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July 2014
Cadillac Flambe
"Old American Law
"
mp3

Some bands have the ability to create music that reaches into a chasm of sorrow and affliction, exposing the deepest of wounds. With its latest release Old American LawCadillac Flambe boasts nine heavily weighted tracks that escort the listener through calamitous musical compositions, and tragic tales told by the mesmerizing vocals of husband and wife Kris and Havilah Bruders.

 
Since its previous release, Eli’s Porch, Cadillac Flambe has had to adjust its sound. The band’s harmonica player James “Pappy” Garrett, who was an integral component to its dark Americana blues approach, died in a car accident during the making of the 2011 EP. Shrinking down to a four-piece, the band has shifted in a decidedly more rock ‘n roll direction, still retaining its rootsy nature but packing a more substantial punch.
 
Ushered in by Kris Bruders’ signature gritty blues guitar sound, “Shakin’ Baby” sets the album in motion, highlighted additionally by Michael Payne’s massive but calculated drum work and Dave Duly’s perfectly in-the-pocket bass playing. On this album, Payne and Duly add a collective rhythmic wallop unheard in previous recordings, pervading the tunes with a rock and R&B heartbeat.
 
After the first track, you’re likely in for the ride, which allows Cadillac Flambe to pull you in to its turbulent descent.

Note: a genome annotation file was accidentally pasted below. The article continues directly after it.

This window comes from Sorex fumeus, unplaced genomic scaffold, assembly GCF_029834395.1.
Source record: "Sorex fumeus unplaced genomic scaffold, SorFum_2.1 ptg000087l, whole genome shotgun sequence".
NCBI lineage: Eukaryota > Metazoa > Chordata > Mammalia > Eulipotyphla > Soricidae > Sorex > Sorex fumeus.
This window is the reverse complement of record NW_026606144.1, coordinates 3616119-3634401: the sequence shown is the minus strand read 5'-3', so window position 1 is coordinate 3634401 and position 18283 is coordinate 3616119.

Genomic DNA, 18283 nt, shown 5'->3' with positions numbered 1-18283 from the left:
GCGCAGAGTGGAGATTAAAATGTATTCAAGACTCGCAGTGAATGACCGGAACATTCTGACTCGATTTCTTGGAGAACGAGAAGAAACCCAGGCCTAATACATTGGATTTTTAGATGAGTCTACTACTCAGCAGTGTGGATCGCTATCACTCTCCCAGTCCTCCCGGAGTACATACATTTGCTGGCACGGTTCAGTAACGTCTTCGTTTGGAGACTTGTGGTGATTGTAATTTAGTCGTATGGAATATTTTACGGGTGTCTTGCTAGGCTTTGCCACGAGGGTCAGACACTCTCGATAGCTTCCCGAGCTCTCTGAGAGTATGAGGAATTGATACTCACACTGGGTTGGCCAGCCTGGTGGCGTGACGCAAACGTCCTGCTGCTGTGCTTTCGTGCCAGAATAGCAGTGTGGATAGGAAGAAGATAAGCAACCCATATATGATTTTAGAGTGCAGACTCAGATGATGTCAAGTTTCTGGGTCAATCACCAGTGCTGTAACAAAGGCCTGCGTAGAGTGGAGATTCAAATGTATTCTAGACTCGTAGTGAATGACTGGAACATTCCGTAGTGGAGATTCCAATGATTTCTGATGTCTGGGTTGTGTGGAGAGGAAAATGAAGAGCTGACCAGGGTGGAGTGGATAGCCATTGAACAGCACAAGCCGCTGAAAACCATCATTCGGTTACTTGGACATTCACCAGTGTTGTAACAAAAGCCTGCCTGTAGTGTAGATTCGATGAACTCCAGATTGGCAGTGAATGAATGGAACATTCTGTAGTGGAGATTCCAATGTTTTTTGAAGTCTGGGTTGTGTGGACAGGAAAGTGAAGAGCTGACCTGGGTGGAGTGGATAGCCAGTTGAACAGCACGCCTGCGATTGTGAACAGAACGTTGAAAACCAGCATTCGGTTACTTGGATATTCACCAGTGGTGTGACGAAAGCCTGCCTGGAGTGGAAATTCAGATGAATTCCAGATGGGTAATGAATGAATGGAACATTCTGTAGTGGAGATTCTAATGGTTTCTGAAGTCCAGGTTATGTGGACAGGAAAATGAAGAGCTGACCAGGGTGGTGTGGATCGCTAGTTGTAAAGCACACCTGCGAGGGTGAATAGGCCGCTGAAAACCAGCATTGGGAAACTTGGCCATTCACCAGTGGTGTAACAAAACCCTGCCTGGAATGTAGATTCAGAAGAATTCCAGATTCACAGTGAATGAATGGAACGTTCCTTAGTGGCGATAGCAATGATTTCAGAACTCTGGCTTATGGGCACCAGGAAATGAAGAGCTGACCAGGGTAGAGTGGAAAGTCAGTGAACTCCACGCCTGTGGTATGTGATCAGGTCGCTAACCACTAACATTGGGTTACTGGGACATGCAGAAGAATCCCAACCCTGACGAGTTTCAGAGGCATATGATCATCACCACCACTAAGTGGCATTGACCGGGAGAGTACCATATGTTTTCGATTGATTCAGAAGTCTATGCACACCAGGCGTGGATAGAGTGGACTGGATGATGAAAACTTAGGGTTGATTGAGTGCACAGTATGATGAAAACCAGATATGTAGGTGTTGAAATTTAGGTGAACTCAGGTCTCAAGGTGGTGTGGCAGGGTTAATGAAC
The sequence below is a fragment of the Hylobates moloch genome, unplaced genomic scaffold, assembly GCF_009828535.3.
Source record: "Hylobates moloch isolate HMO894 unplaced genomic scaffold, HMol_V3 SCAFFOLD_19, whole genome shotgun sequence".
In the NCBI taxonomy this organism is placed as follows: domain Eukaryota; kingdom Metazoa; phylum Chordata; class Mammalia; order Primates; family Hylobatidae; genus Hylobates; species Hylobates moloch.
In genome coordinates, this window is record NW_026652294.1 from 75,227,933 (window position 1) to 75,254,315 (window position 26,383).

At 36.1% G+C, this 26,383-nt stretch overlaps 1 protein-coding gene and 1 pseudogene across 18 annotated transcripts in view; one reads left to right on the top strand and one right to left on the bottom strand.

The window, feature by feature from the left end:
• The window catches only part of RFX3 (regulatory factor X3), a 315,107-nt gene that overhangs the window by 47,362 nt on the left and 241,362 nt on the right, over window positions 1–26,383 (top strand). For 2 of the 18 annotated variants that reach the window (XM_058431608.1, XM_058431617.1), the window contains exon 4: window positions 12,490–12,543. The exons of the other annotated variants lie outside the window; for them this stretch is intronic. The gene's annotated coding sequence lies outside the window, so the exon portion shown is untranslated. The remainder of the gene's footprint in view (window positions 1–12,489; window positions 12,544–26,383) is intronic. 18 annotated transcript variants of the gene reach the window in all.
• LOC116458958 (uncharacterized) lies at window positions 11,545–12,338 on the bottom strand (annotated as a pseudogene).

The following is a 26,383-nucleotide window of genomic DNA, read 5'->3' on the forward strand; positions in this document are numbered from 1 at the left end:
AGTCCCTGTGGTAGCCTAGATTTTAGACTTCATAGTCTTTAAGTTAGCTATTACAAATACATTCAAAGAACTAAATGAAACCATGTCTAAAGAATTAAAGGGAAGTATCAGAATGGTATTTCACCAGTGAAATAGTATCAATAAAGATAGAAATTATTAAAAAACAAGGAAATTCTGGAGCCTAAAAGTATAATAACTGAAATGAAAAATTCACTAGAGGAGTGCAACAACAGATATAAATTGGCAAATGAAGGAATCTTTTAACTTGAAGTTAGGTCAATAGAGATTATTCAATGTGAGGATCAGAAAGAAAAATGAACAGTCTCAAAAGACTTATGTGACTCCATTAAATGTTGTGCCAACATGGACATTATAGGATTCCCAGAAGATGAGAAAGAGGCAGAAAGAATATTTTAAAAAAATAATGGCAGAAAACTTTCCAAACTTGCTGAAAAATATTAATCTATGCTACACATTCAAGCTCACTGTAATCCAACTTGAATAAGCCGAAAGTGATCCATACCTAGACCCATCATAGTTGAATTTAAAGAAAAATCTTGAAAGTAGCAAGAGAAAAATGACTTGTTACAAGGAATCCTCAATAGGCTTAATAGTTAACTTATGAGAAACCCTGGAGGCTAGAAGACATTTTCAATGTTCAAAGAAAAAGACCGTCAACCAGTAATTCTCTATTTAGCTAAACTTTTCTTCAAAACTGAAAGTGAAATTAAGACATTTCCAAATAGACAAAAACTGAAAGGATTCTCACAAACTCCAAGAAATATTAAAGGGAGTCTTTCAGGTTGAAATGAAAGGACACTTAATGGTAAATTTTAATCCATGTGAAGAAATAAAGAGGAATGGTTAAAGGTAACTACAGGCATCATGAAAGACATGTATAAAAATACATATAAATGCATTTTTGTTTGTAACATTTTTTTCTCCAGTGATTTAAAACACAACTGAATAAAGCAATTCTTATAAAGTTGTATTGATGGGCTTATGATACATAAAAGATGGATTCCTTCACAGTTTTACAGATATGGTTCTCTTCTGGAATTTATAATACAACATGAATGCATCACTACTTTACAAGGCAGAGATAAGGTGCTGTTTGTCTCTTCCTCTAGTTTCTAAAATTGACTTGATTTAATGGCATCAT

This emotional tailspin careens to its greatest depths in “3 Bullets,” the album’s longest and most powerful track—one split into two distinct acts. In Act I, Havilah Bruders tells the story of a desperate mother trying to feed her child, reaching out to the church, the government, and the bank, and is turned away by each. Act II arrives in the middle of the song, which slows from a steady 4/4 to a haunting 6/8 groove, as she discloses the news of her child’s death. A chilling anguish is felt as Bruders’ voice rages, a deliriousness is experienced as she transitions from a quiet whimper to a grief-stricken roar, also revealing the song's final crux: the woman has murdered the three entities that indirectly caused her child's death. Her soul and gospel background is most noticeable here, as she carries us through each scene and makes us feel her misery and despair, measure by measure. It’s also apparent in “Sweet Chariot,” where she takes us through a woman’s frenzied fear of impending death, into her answered prayers of serenity and light.
 
Most of the songs on Old American Law were penned by Kris Bruders, whose own vocals have a mystic, commanding, but sincere quality to them. Take “Father to Son” for instance, a narrative about a father’s beliefs and pressures onto his son. Bruders’ vocal delivery at once contains the father’s threatening tone and the son’s subsequent harsh, casual defiance. In the album’s title track, his voice characterizes the overall personality of the album. His words and the dusty Delta blues sound of his hollow-body custom magnesium guitar convey the voice of an uncompromising outlaw. Bruders’ authoritative, booming vocals—often coupled with his wife’s harmonies, sometimes impassioned, sometimes a simple adornment to his own—and the unique gravel of his guitar dig into the meat of each song.